What is NICU (Neonatal Intensive Care Unit)?

What is NICU?

Childbirth is wonderful yet complex. Numerous physical and emotional changes occur for mother and child alike after birth. Every newborn must make several physical adjustments during the initial few days after birth. Once the baby is born, it can no longer rely on the mother’s blood supply and placenta to fulfill essential physical requirements.

For instance, a baby depends on their mother for basic life functions such as breathing, eating, discharging waste, and immunity before birth. Once the baby leaves the mother’s womb, it experiences a significant change in its environment.

After birth, a newborn needs to have proper lungs to breathe air, normal cardiac and pulmonary functions, and an improved digestive system to process food and excrete waste, among others. In short, the newborn’s body systems need to work in a completely different way as compared to in the womb.

Sometimes, the newborn may have trouble transitioning from the mother’s womb to the real world. For example, if the baby is a pre-term birth, has had a difficult birth, or has birth defects, then they may find it more difficult to adapt to these changes. This is where the neonatal intensive care unit (NICU) comes into the picture.

What is the Neonatal Intensive Care Unit (NICU)?

Newborns that need intensive medical care are usually kept in a special ward of a hospital, known as the neonatal intensive care unit, or NICU short.

The NICU is equipped with advanced technology and medical equipment and staffed with trained medical professionals who can provide optimal care for small patients. NICUs can also care for babies who are unwell but do not require special nursing care. If a hospital does not have a NICU, the baby is usually transferred to another hospital with one.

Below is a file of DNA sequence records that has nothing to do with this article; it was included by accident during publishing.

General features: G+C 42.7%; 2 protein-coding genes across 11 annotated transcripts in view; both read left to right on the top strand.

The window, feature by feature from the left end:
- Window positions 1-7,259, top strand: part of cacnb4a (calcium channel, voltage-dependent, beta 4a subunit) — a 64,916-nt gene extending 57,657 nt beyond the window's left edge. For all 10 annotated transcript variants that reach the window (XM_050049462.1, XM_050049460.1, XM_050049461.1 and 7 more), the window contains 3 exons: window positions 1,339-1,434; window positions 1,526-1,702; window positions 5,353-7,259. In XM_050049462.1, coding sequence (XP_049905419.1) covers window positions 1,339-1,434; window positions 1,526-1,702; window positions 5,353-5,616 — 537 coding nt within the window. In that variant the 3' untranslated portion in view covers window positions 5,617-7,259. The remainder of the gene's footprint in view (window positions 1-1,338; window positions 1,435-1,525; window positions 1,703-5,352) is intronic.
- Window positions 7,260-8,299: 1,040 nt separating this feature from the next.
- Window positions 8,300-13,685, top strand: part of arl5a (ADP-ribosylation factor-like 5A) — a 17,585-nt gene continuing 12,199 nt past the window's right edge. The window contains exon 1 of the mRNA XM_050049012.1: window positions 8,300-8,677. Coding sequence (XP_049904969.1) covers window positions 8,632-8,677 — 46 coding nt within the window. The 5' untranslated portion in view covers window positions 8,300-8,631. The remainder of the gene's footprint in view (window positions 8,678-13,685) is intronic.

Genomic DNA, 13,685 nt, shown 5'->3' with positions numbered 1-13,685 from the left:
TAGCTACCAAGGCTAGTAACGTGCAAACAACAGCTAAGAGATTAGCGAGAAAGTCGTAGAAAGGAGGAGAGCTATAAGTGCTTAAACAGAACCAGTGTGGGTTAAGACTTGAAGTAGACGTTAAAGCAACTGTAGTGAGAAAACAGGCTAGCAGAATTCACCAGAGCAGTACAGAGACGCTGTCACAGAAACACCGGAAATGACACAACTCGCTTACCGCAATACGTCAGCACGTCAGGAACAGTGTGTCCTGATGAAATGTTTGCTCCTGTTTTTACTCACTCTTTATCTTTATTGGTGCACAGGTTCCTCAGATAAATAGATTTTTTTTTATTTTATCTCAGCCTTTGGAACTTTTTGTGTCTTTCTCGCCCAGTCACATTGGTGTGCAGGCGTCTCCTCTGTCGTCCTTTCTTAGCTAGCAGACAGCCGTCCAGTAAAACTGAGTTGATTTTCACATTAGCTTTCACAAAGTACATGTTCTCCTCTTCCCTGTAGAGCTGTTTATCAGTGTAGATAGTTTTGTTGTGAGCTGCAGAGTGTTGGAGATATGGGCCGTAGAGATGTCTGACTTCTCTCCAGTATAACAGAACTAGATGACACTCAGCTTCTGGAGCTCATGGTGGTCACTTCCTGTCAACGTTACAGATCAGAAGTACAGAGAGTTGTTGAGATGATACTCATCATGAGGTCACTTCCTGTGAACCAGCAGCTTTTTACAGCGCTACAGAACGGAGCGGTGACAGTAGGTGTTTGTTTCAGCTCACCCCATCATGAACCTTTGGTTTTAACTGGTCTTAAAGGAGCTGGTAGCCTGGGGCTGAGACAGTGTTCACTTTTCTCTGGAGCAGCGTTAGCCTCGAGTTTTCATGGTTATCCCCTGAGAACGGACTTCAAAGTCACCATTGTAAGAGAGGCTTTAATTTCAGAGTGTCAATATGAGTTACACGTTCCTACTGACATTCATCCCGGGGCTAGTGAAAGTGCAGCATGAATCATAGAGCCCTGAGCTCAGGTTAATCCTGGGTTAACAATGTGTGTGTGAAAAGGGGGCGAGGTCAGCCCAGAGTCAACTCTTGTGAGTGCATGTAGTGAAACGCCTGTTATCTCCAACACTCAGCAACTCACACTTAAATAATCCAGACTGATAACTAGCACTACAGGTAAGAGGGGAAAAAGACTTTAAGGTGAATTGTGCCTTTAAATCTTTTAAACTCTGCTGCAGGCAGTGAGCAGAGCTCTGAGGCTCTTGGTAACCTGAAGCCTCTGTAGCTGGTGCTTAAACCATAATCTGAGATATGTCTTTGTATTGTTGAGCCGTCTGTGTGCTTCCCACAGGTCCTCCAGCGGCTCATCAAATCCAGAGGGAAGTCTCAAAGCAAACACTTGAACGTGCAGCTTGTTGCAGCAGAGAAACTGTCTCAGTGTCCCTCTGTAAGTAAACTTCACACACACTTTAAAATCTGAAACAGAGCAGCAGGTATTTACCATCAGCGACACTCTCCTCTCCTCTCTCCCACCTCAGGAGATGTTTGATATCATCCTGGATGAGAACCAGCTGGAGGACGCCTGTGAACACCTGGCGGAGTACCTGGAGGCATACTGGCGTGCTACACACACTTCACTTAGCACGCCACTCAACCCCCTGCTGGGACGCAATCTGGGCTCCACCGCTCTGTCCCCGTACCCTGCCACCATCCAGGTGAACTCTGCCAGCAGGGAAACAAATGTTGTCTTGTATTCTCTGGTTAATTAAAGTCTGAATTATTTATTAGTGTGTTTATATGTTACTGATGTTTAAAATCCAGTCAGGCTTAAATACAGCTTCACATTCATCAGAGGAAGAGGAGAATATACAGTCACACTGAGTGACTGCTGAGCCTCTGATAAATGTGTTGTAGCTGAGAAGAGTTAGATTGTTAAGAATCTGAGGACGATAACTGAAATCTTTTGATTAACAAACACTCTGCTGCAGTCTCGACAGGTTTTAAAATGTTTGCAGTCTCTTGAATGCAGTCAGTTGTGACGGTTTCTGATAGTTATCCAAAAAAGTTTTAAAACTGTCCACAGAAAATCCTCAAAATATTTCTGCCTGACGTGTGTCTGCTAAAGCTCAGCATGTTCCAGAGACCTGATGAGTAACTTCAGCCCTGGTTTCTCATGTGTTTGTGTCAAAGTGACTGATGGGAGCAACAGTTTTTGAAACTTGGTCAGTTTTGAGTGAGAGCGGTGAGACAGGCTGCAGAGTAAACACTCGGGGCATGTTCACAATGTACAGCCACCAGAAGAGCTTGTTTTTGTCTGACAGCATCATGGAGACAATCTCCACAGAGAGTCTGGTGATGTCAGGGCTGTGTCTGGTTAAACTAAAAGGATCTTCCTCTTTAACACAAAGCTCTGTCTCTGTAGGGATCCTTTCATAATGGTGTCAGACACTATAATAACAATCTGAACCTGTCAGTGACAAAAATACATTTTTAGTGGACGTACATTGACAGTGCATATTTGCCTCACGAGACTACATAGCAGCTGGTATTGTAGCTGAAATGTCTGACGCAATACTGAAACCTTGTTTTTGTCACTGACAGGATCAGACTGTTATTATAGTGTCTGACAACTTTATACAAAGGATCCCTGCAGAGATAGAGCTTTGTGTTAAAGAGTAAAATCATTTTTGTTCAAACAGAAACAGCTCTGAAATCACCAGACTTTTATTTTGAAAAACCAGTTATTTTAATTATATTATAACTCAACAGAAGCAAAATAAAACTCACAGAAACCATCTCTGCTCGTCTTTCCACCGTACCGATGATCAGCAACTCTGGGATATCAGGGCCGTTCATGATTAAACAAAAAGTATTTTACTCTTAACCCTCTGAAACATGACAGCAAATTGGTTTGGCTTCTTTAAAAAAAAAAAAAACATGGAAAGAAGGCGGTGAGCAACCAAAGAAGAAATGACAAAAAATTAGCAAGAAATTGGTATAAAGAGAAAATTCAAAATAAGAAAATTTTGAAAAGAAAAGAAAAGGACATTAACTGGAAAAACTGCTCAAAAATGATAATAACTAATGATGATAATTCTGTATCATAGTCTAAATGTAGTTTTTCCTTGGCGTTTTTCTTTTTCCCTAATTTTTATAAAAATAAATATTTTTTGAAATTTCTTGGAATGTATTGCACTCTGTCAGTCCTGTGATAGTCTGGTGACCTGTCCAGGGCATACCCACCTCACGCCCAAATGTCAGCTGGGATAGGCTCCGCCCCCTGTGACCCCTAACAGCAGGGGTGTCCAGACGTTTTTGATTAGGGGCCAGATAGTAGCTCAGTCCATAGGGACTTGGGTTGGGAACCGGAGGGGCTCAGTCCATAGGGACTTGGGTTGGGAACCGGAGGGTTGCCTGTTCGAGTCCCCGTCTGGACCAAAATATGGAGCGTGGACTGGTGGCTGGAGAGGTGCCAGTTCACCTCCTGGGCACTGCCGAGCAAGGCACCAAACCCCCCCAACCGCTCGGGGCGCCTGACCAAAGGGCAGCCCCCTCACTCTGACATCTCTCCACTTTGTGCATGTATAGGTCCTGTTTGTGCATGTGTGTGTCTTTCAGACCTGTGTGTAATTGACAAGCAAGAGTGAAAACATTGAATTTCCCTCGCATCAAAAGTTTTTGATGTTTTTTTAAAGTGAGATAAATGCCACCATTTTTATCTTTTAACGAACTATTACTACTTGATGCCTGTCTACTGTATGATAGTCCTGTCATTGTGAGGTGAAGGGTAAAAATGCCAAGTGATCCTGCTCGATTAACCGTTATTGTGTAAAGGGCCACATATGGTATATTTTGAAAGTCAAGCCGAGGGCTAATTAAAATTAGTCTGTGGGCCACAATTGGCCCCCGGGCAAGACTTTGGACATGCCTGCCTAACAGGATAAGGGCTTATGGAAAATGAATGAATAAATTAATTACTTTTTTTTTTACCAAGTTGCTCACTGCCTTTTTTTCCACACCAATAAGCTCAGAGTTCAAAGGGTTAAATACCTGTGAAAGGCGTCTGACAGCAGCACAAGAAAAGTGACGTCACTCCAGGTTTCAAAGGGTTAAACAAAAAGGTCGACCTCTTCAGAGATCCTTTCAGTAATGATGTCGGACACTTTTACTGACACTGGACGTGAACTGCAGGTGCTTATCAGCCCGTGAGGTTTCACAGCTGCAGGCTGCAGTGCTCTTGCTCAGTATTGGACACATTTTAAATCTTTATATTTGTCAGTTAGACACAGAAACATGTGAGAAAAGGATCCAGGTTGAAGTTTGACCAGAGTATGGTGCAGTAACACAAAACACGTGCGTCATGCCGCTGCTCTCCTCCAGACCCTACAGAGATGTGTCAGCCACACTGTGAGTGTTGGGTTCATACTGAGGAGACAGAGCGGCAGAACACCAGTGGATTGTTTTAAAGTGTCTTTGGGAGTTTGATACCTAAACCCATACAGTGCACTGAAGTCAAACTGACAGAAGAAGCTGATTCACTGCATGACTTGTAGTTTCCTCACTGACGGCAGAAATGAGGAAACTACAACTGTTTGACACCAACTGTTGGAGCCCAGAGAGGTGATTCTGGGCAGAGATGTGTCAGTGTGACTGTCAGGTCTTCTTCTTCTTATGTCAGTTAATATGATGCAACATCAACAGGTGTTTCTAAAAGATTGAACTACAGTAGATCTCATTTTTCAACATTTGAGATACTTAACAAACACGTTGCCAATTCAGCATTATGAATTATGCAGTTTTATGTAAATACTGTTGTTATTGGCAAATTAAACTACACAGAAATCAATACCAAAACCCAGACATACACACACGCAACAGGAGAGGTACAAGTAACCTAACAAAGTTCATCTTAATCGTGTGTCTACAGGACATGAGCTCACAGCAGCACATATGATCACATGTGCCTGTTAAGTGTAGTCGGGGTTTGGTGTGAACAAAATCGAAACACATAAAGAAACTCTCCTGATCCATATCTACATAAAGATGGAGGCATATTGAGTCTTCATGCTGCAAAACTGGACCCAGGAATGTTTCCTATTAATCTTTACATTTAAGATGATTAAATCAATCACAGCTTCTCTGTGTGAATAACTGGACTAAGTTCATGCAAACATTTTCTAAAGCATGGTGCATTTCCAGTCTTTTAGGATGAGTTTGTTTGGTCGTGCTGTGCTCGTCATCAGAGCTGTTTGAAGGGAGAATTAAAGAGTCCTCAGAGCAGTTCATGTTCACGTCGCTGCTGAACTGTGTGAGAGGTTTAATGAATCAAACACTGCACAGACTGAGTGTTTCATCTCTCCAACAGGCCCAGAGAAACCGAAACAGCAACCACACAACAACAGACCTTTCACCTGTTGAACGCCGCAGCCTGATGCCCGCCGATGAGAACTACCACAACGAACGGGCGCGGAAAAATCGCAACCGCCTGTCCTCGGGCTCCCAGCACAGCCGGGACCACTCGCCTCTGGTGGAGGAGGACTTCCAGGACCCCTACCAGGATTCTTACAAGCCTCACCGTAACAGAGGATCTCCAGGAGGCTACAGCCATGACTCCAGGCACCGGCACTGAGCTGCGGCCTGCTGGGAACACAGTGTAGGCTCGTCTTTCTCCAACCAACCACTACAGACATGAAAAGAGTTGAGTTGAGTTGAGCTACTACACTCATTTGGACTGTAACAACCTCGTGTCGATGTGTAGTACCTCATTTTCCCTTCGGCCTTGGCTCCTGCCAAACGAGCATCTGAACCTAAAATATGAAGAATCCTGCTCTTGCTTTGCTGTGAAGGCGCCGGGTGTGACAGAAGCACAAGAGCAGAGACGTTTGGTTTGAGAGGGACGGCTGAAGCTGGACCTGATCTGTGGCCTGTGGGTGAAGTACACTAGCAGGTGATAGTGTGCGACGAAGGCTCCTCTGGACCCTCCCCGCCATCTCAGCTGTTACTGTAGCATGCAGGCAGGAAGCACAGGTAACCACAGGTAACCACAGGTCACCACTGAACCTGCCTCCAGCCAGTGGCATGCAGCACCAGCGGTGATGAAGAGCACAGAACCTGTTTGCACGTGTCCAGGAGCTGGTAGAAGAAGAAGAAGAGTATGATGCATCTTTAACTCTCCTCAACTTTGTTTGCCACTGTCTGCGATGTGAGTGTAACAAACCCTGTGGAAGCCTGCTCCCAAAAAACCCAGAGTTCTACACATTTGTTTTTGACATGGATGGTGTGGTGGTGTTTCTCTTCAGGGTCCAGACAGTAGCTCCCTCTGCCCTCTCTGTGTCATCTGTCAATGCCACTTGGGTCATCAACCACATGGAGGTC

On the other hand, some babies, such as premature or sick babies, are unexpected for most parents. The NICU experience can also be confusing and anxiety-inducing. However, parents need to understand that NICUs are designed especially to take care of weak and ill newborns most effectively.

Who Needs NICU?

What Is NICU

What Is NICU – Who Needs NICU

Most newborns admitted into a NICU are usually premature births, those born before the 37th week of pregnancy, or have low weight at birth (lower than 5.5 lbs.), or suffer from a health condition that needs special care.

According to numerous reports, almost half a million babies born yearly in the United States are premature, and many have low birth weights. Besides these, twins, triplets, and other multiple births are also admitted to the NICU initially. The reason is that these babies tend to be smaller than normal babies. In addition, babies who experience breathing problems, heart trouble, infections, and congenital defects are also admitted initially into a NICU.

Some of the factors that determine the risk faced by newborns and the need to admit them into a NICU are:

  • When the mother is younger than 16 or over 40 years old
  • When the mother has a history of alcohol or drug abuse
  • When the mother experiences bleeding during pregnancy
  • When the mother is suffering from diabetes
  • When the mother is suffering from a sexually transmitted disease
  • When the mother has multiple births
  • When there is excessive or insufficient amniotic fluid
  • When membranes (amniotic sac) burst prematurely